Austin, Texas—American Business Media's 2011 Annual Conference kicked off Sunday with two sessions on the topic that is dominating discussion on stage and off: marketing services.
In the first panel of the conference, “How Do Smaller Publishers Move Into Marketing Services,” three executives from smaller b-to-b media companies discussed their own forays into marketing services.
Dave Newcorn, VP-digital and custom media at Summit Media Group, which publishes Packaging World
, leads the company's new custom media group. “We feel content marketing is the key to Internet marketing,” he said.
Summit created the centralized custom media group in part to “put a price on custom” and to generate more revenue from the custom products the company was already creating, Newcorn said. The sales staff at Summit has also been incentivized to focus on larger custom projects, because they earn double commissions on projects that meet a certain revenue threshold.
A second panelist, Gerry Ryerson, president of Edgell Communications, discussed his company's efforts in unifying its database of readers and automating lead generation. The system Edgell has installed for marketers automates the process, for instance, by stripping out vendor inquiries.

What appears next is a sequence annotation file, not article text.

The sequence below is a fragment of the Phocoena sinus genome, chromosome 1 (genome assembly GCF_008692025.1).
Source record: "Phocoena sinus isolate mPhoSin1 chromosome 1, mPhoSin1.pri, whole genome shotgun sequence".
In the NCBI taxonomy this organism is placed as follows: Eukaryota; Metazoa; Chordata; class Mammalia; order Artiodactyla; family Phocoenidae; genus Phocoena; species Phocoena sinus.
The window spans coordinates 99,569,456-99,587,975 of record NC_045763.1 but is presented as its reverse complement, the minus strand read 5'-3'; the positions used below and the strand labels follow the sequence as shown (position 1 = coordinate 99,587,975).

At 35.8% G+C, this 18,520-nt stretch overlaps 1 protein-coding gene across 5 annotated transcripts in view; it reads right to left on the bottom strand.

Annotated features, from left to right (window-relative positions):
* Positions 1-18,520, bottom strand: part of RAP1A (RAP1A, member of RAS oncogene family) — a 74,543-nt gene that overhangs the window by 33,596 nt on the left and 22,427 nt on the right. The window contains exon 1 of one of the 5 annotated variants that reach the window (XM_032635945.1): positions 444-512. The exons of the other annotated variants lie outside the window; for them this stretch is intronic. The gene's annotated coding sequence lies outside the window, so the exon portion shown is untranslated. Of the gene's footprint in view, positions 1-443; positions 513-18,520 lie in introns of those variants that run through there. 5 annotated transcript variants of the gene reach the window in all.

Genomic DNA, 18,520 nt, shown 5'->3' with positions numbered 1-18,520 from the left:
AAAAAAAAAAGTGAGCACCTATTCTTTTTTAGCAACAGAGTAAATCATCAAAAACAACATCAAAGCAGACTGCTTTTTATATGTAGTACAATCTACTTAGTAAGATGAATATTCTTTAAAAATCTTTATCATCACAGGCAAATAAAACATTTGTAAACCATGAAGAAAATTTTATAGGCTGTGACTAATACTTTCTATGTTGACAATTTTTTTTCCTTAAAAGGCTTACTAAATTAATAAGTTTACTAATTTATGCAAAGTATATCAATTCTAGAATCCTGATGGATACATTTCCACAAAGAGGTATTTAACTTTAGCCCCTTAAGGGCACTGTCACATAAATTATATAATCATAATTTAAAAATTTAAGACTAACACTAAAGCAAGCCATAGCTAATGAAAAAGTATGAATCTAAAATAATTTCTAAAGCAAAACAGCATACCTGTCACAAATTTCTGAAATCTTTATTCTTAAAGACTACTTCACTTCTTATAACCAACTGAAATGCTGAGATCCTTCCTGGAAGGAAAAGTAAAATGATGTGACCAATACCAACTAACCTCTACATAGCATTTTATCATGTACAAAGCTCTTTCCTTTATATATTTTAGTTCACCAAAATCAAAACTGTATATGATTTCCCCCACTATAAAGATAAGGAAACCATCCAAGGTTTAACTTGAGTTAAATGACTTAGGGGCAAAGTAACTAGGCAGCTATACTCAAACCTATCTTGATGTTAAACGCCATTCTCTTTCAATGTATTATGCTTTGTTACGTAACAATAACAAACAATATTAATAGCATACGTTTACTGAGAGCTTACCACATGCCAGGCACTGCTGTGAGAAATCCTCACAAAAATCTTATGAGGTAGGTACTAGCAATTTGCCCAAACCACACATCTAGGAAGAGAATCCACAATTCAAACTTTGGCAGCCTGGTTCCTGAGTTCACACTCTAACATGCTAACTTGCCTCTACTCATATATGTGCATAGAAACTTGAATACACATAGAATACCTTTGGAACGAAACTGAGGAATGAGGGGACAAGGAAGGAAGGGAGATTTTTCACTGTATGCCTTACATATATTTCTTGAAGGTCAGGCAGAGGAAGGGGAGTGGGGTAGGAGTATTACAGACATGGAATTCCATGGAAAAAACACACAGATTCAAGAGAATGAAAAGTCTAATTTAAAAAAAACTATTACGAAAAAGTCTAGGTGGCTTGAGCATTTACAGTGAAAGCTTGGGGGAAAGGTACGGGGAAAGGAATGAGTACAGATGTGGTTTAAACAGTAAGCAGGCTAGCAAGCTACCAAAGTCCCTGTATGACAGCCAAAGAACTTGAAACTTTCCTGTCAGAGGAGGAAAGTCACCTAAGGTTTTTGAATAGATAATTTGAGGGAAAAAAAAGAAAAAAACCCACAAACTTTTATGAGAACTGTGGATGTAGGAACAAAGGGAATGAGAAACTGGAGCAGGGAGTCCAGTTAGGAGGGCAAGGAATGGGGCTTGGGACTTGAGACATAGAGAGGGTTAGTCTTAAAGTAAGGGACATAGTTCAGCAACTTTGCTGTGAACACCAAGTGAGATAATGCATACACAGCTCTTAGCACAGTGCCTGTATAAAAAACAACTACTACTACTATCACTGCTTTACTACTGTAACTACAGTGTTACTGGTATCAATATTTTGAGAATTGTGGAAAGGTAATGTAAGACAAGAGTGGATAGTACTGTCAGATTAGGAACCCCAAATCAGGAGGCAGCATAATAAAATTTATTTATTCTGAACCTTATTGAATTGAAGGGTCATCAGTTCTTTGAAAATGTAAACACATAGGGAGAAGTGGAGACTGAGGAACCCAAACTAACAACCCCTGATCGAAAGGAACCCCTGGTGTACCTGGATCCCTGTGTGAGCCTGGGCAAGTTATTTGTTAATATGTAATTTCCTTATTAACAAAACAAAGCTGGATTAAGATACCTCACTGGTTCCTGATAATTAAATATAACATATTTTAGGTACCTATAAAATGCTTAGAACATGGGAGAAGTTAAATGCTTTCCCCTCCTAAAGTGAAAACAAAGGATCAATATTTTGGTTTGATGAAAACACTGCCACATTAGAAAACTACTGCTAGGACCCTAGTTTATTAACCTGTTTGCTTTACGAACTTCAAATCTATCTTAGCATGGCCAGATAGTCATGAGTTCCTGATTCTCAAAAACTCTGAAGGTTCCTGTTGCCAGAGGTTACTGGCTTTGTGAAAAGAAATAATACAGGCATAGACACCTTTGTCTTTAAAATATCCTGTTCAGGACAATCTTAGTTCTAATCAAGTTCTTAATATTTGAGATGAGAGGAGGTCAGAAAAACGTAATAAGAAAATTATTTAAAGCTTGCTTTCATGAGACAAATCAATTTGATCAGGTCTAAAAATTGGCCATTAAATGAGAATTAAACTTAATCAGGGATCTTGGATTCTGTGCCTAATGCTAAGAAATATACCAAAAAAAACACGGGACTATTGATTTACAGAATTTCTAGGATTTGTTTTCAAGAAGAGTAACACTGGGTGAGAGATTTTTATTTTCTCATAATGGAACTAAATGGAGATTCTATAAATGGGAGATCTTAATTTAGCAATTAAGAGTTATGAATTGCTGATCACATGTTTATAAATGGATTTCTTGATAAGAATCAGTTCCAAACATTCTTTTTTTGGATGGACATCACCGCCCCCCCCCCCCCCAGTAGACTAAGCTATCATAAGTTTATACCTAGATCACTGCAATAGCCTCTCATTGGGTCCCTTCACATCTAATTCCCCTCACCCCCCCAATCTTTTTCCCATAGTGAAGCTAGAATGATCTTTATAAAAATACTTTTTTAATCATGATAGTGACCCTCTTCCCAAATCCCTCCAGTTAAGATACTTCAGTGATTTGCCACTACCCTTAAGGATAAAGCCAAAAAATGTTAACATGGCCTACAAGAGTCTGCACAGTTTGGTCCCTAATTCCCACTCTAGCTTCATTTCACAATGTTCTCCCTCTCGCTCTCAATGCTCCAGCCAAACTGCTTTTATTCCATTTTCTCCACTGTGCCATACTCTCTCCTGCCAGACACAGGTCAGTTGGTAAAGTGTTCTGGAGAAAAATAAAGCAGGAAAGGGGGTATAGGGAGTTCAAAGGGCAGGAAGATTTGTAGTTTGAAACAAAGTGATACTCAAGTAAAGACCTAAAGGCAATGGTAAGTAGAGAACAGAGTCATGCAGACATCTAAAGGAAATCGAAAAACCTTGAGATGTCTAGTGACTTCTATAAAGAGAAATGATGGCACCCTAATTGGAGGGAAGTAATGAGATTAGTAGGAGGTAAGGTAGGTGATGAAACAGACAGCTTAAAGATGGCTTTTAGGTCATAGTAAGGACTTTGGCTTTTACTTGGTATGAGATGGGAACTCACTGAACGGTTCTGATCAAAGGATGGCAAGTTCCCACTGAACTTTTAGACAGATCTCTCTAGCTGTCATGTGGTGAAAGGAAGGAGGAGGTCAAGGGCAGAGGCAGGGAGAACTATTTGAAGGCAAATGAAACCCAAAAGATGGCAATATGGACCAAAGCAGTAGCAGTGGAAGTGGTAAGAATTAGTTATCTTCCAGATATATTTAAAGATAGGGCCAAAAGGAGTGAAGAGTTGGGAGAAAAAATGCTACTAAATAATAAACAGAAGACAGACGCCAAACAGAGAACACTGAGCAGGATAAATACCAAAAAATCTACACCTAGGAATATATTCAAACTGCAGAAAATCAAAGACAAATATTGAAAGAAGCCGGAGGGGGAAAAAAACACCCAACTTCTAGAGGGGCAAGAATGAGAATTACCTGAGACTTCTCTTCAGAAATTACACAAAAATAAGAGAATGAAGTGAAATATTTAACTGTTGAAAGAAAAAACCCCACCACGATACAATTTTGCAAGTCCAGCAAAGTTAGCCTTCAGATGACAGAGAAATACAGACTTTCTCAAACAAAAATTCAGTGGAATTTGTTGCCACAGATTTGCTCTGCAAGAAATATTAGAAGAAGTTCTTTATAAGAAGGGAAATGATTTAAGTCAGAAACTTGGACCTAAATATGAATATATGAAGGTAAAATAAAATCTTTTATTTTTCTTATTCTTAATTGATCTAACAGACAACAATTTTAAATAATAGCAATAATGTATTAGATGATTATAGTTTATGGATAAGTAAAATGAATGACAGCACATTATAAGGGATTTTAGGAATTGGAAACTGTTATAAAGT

The ultimate goal of the effort is to provide marketers with higher-value leads. Ryerson recalled interviewing the person who would eventually take over the lead program at Edgell. “He said, "My goal is to turn a $100 lead into a $1,000 lead.' That rang with me,” Ryerson said.
The third panelist, Mitch Rouda, VP-e-media at Farm Journal Media, discussed a number of marketing services options offered by his company, including microsites, social media marketing programs and mobile text alerts. Rouda said b-to-b media companies possess several advantages they can leverage for marketing services, including their lists and content-creation expertise.